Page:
Nicholas wears green slacks. Dear Nicholas: why?

Nicholas: “I’m swearing off women forever after this.” Oh, yeah? I hear Tom McKay is single….

I know I’m talking a lot about Nicholas, but when did he become friends with so many people at SVH? He never went there. And why do they all call him Nick?

July 16, 2011

SVH #95, The Morning After: Here Comes the Crazy

Posted in books tagged , , , , , , , , , at 11:36 pm by Jenn

I didn't realize Pamela's ex was an escapee from Grease

Summary: Despite the title, it’s been a few days since the ending of A Night to Remember. Sam’s dead, Elizabeth survived the crash, the twins aren’t speaking, and everyone’s depressed. Elizabeth also hasn’t spoken to Todd, as she’s embarrassed about how she acted with Sam at the prom. She doesn’t remember the events surrounding the crash and has no idea that Jessica spiked her drink. Jessica’s furious with Elizabeth for killing Sam, but she also feels bad about the alcohol and her role in the accident.

Three weeks after Sam’s death, the police come to the Wakefields’ house to question Elizabeth. (Way to do your job, cops.) Jessica’s worried at first that they found out she spiked the drinks, but they’re clueless. The cops press Elizabeth to tell them what happened before the crash, but she can’t remember any of it. She insists that she wasn’t drinking, despite how high her blood alcohol level was at the time of the accident. Without any answers and unsure whether Elizabeth is telling the truth, the police arrest her for involuntary manslaughter. Jessica says nothing about what she did.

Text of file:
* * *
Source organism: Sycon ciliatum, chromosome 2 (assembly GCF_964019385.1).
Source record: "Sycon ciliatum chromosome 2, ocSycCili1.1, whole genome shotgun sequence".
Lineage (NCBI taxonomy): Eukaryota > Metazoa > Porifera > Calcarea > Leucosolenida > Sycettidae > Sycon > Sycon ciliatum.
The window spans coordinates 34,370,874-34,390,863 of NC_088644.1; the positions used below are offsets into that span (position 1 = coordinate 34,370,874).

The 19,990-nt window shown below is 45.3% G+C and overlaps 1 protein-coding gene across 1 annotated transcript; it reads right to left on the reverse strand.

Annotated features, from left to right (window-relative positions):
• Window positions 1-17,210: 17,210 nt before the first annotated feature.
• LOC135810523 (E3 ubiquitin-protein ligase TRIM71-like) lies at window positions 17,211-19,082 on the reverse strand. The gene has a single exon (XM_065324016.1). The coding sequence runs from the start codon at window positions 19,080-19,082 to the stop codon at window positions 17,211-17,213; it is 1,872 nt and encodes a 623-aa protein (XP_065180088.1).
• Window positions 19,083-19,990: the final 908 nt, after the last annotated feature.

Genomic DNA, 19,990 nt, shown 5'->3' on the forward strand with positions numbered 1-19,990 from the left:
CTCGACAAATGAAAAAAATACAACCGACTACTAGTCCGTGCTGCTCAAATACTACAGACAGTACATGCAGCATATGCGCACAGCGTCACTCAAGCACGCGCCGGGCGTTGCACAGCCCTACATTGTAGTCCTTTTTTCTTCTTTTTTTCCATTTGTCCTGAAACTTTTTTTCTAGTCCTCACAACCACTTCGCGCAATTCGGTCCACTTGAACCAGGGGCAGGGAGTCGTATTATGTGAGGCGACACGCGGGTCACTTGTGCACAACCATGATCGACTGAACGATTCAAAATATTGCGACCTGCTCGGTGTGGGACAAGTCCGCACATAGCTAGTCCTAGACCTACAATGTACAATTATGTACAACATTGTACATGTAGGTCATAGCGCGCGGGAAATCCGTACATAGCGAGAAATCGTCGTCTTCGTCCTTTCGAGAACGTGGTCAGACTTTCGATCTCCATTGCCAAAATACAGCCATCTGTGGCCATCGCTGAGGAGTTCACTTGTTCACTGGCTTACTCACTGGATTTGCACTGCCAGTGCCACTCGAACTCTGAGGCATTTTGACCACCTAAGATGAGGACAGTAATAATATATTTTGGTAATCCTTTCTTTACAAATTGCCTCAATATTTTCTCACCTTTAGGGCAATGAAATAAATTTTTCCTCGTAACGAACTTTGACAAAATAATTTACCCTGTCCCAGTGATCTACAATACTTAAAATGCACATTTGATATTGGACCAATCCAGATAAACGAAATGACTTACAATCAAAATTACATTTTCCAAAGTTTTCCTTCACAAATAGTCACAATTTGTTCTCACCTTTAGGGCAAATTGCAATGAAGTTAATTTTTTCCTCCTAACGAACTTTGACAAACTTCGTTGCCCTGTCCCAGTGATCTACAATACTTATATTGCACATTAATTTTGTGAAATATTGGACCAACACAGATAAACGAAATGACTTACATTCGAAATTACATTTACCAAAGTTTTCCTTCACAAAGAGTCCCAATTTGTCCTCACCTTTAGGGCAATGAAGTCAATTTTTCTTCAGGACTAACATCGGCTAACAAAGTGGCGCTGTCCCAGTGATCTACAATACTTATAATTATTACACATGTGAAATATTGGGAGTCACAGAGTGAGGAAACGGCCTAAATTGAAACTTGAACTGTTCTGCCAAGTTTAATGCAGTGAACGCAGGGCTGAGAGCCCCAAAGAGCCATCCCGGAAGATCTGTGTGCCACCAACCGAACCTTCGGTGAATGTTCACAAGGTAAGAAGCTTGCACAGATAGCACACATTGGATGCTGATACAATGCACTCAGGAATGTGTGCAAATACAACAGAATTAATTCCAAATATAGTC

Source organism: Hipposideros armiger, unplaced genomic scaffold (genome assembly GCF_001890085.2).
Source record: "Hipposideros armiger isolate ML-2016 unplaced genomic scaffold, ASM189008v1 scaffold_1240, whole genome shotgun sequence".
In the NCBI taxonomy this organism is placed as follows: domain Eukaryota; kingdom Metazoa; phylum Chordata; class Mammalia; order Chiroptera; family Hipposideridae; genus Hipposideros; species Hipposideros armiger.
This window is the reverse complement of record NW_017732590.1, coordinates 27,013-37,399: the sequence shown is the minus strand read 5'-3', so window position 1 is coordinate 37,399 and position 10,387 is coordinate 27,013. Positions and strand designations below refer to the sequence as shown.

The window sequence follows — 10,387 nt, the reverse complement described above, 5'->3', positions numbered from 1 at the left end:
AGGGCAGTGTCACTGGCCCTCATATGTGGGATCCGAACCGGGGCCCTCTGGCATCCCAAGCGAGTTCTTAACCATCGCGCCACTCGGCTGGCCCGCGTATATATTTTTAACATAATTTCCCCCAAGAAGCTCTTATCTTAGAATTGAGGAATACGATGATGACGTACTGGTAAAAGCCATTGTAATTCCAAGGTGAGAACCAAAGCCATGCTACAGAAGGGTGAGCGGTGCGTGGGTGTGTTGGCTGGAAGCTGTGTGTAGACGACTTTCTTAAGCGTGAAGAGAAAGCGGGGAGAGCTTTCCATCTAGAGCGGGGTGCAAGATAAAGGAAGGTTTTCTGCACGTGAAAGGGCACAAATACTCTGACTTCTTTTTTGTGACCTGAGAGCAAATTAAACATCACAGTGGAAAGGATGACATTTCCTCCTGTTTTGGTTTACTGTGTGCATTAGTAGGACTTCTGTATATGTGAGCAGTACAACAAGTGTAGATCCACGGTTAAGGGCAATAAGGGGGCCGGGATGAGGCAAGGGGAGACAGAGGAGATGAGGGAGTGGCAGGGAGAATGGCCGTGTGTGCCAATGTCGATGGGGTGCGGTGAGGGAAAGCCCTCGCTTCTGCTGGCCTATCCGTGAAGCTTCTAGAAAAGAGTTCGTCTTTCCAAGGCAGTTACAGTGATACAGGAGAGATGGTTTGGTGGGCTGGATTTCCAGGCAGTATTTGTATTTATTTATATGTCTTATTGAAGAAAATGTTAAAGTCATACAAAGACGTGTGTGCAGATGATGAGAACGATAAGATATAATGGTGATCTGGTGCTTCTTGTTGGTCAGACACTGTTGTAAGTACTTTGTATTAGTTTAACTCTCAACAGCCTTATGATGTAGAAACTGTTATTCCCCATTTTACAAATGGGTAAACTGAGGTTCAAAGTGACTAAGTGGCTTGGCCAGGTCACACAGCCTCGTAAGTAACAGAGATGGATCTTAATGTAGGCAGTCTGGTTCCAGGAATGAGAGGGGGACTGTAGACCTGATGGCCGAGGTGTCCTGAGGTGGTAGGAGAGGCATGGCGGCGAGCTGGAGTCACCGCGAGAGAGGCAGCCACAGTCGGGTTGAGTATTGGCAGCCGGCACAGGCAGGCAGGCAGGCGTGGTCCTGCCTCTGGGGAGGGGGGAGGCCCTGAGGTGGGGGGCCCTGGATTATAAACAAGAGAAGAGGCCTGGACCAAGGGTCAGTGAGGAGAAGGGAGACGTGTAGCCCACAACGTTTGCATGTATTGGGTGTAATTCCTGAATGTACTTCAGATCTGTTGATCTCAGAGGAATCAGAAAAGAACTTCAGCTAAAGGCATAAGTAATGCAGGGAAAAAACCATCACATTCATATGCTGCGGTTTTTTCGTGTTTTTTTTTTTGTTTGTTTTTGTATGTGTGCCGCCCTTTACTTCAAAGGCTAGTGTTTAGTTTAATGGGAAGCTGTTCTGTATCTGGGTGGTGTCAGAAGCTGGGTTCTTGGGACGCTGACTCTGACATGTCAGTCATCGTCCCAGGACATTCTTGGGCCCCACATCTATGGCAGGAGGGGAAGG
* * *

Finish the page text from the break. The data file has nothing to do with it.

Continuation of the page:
Lila’s also depressed because of what happened with Nathan at the prom – or, more accurately, what she thinks happened with him. A meeting with him, Mr. Cooper, and her father makes her realize that the encounter was completely innocent, but that just makes her more depressed, since now she thinks something’s wrong with her. She keeps blowing off her friends and skipping school while her father tries to figure out what to do to get her back to her normal self. Finally George decides there’s only one person who can help her: her mother, Grace. He calls her and asks her to come back to Sweet Valley. When Lila finds out, she’s thrilled.